Coconut is an important crop in many countries, notably the Philippines, Indonesia, and India, where substances from it have long been used in folk medicine and where the tree is often called the “tree of life.” Nearly every part of the tree and its fruit is used by humans, including the following:
Coconut meat. This is the thick white lining inside the coconut. A 1-ounce raw piece has 100 calories, 9 grams of fat, and nearly 3 grams of fiber. It naturally contains only a little sugar, but lots of sugar may be added to packaged dried coconut (shredded or flaked). You can sprinkle grated or shredded coconut into Asian-style dishes.
Coconut water. This thin liquid from inside young green coconuts is now the hottest of all coconut products. It has a mild sweet/salty flavor and is virtually fat-free and low in calories; some products contain added sugar. It is touted as a “natural” sports drink because of its electrolytes, especially its high potassium level. But it has less sodium than standard sports drinks, so it may not be as good a fluid replacer.
Keep in mind that you don’t need any special sports drink unless you work out intensely for more than an hour, and even then plain old water is usually fine. As for all the other health claims— that coconut water can control diabetes, fight viruses, speed metabolism, treat kidney stones, and so on—don’t believe them.
Coconut milk. Made from grated and squeezed coconut meat, the milk is very high in calories (445 per cup, canned) and fat (48 grams per cup, canned, almost all saturated). Like coconut oil, the milk does not seem to have a detrimental effect on blood cholesterol, as was seen in an eight-week study from Sri Lanka in the Journal of Nutrition and Metabolism in 2013. It is not for drinking straight up or for cereal, but can be used in cooking, especially for curries and other Asian dishes. “Light” coconut milk has half the fat and calories (still a lot). Lower-calorie coconut milk products are marketed as alternatives to regular milk and as frozen desserts.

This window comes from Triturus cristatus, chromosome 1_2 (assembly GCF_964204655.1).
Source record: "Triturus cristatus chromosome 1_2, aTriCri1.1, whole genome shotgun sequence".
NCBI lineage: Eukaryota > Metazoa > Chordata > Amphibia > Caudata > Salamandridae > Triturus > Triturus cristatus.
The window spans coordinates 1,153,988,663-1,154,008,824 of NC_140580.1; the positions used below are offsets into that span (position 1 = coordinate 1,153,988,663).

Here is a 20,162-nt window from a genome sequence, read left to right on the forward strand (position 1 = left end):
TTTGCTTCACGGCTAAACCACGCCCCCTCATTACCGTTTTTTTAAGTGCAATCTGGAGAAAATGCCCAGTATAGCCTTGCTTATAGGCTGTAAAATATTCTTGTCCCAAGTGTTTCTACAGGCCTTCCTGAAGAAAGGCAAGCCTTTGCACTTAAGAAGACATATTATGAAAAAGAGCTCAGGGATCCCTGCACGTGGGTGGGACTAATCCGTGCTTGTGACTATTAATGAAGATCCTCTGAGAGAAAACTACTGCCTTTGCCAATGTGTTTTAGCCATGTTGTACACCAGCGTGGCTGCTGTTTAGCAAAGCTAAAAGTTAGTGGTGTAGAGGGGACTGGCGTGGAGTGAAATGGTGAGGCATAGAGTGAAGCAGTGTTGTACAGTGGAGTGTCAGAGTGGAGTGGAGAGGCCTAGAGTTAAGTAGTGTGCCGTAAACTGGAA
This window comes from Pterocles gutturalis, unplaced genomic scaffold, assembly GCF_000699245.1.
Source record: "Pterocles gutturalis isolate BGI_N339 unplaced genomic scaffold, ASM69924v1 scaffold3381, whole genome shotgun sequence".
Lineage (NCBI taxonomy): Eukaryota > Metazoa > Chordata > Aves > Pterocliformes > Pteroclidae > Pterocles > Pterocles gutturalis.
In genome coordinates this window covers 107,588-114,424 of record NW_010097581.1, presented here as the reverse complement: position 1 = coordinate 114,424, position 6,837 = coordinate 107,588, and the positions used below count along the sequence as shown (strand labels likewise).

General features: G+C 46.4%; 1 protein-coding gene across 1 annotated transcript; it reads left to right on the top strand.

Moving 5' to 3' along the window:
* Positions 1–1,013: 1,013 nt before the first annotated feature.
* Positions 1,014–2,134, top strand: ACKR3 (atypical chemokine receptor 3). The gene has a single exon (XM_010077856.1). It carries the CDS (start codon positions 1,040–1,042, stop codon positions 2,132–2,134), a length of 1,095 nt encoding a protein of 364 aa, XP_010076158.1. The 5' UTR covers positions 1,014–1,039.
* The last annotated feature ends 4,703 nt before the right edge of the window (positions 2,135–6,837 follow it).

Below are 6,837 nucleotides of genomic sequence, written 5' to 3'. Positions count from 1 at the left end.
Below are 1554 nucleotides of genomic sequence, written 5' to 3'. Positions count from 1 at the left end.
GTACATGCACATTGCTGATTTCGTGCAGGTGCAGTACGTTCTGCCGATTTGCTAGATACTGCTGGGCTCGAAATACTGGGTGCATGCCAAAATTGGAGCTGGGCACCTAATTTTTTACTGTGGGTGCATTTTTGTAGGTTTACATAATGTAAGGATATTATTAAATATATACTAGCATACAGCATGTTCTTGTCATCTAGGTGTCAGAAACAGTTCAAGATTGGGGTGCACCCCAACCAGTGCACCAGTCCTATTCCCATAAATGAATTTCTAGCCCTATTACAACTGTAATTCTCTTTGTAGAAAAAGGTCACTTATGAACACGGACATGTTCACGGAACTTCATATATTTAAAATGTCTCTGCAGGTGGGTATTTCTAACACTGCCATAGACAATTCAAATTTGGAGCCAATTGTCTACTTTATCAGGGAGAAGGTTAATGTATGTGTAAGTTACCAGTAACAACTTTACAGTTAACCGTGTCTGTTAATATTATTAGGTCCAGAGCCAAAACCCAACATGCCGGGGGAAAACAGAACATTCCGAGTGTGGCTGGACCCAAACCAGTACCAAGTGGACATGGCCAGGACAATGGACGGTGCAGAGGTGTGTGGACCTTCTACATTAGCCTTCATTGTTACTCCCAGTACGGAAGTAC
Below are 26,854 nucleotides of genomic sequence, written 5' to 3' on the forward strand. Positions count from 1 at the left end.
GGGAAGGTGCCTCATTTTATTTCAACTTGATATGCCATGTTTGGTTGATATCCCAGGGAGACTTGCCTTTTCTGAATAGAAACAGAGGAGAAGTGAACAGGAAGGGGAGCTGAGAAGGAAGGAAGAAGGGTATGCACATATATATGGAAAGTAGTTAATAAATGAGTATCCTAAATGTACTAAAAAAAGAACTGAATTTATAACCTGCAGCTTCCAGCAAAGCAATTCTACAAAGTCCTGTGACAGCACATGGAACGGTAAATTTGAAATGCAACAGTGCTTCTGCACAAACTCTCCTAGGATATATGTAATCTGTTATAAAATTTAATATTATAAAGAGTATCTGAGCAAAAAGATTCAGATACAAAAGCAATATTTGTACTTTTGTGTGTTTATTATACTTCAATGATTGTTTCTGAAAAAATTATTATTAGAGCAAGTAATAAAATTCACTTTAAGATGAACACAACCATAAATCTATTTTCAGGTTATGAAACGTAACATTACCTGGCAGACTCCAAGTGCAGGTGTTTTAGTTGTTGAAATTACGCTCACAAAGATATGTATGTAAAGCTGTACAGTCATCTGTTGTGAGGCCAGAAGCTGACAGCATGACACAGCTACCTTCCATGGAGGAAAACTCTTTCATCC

Coconut sugar. This is not made from the coconut itself, but from the nectar of the flowering buds of the coconut tree. Despite the claims, it is really just another form of sugar, with negligible extra nutrients and no health benefits. Less sweet and more expensive than regular sugar, it has a slight caramel taste.
Coconut flour. Produced from dried coconut meat, this flour is a good way to add coconut flavor and fiber to baked goods. It has a few more calories than whole-wheat flour and more fat (4 grams per ounce) but also lots of extra fiber (10 grams per ounce). When added to bread and cake recipes, it can blunt the effect on blood sugar somewhat, presumably because of its fiber.